Your Wine May Kill You In Ways You Never Imagined

Is the arsenic in the irrigation water, pesticides, or introduced during processsing?

Is the arsenic in the irrigation water, pesticides, or introduced during processsing?

In case you haven’t heard yet, a class-action lawsuit in California alleges that certain wines have dangerously high levels of arsenic that could cause cancer, cardiovascular disease, or diabetes. USA Today has one of the ubiquitous stories outlining the few details we know at this point.

Furthermore, chronic low-dose arsenic exposure can cause skin changes (e.g., scaly thick skin, darkening, lightening), peripheral neuropathy (numbness, pain, weakness, typically starting in the feet, then hands), peripheral vascular disease, and liver disease. The cancers linked to arsenic are mostly skin, bladder, lung, and liver. The increased cancer risk persists even after the end of exposure.

How Do You Know If You’ve Been Poisoned With Arsenic?

Comments here refer to chronic low-dose exposure; acute high dose poisoning is a ‘nother can o’ worms.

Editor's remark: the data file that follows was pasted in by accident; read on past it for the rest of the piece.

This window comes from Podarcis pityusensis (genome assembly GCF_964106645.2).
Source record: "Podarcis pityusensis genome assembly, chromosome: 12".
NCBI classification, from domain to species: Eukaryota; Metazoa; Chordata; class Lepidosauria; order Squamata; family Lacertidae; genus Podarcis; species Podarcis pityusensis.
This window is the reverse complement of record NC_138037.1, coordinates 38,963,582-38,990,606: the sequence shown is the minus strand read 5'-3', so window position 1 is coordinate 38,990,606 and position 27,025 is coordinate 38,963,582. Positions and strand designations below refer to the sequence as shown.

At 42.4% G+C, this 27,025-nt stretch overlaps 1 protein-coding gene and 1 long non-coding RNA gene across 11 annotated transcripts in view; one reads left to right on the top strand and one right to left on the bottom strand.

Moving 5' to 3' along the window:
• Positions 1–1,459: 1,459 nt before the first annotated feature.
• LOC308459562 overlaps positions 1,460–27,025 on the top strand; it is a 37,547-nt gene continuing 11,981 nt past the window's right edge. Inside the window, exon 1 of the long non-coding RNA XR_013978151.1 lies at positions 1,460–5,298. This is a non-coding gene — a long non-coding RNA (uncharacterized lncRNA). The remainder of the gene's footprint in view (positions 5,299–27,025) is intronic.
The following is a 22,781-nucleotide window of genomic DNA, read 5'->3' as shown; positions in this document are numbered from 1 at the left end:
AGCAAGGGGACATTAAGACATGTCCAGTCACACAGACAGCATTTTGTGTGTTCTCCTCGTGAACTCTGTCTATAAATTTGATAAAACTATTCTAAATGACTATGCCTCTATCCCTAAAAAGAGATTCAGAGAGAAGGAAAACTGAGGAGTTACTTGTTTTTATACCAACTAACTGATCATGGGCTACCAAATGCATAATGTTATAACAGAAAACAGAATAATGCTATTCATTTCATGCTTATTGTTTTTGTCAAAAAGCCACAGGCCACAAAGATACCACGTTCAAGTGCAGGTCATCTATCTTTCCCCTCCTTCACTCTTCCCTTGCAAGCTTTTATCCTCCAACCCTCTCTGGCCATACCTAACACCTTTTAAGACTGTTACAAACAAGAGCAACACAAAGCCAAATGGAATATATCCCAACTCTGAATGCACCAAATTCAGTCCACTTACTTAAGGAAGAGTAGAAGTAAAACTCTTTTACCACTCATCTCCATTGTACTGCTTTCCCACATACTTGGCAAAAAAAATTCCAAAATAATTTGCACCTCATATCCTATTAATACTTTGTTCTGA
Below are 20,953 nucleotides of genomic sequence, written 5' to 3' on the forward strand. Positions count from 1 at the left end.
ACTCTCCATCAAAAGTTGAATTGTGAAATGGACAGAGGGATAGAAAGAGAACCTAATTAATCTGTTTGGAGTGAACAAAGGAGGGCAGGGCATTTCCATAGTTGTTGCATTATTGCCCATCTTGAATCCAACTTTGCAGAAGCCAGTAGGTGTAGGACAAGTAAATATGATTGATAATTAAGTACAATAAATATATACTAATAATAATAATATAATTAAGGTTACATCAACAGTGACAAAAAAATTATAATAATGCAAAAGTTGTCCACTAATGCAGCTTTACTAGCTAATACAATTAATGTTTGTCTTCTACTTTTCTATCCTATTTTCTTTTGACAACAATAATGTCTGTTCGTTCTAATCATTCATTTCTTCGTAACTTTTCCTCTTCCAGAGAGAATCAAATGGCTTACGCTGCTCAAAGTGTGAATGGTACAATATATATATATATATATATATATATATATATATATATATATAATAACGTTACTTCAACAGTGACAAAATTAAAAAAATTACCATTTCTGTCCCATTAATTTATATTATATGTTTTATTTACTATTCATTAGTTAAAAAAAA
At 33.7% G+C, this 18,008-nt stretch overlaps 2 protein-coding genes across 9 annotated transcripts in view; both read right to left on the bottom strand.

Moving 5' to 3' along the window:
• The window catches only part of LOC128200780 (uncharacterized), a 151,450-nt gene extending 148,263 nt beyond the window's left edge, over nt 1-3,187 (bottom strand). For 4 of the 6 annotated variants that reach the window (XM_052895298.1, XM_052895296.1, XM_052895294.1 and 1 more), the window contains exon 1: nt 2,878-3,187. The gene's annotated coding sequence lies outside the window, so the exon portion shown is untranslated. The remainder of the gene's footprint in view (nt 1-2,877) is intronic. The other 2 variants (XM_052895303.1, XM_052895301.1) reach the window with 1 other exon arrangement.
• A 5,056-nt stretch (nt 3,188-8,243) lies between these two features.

First, see your doctor for a history and physical exam and let her know you’re worried about arsenic. If arsenic poisoning remains a possibility, lab testing is usually a 24-hour urine collection for arsenic, or spot urine for arsenic and creatinine. “Spot” in this context means a random single specimen, not a 24-hour collection. For the 48 to 72 hours before either of those tests, don’t eat fish, seaweed, or shellfish.

What about testing hair for arsenic? In general, it’s not accurate.

Bottom Line

At this point, if you or someone you love drinks wine, I suggest simply keeping an eye on this story as it develops. We need more facts. The whole thing could blow over, with nothing coming of it. Look for discount prices on the involved wines over the next couple weeks. One of the brands mentioned is Sutter Home, one of my favorites.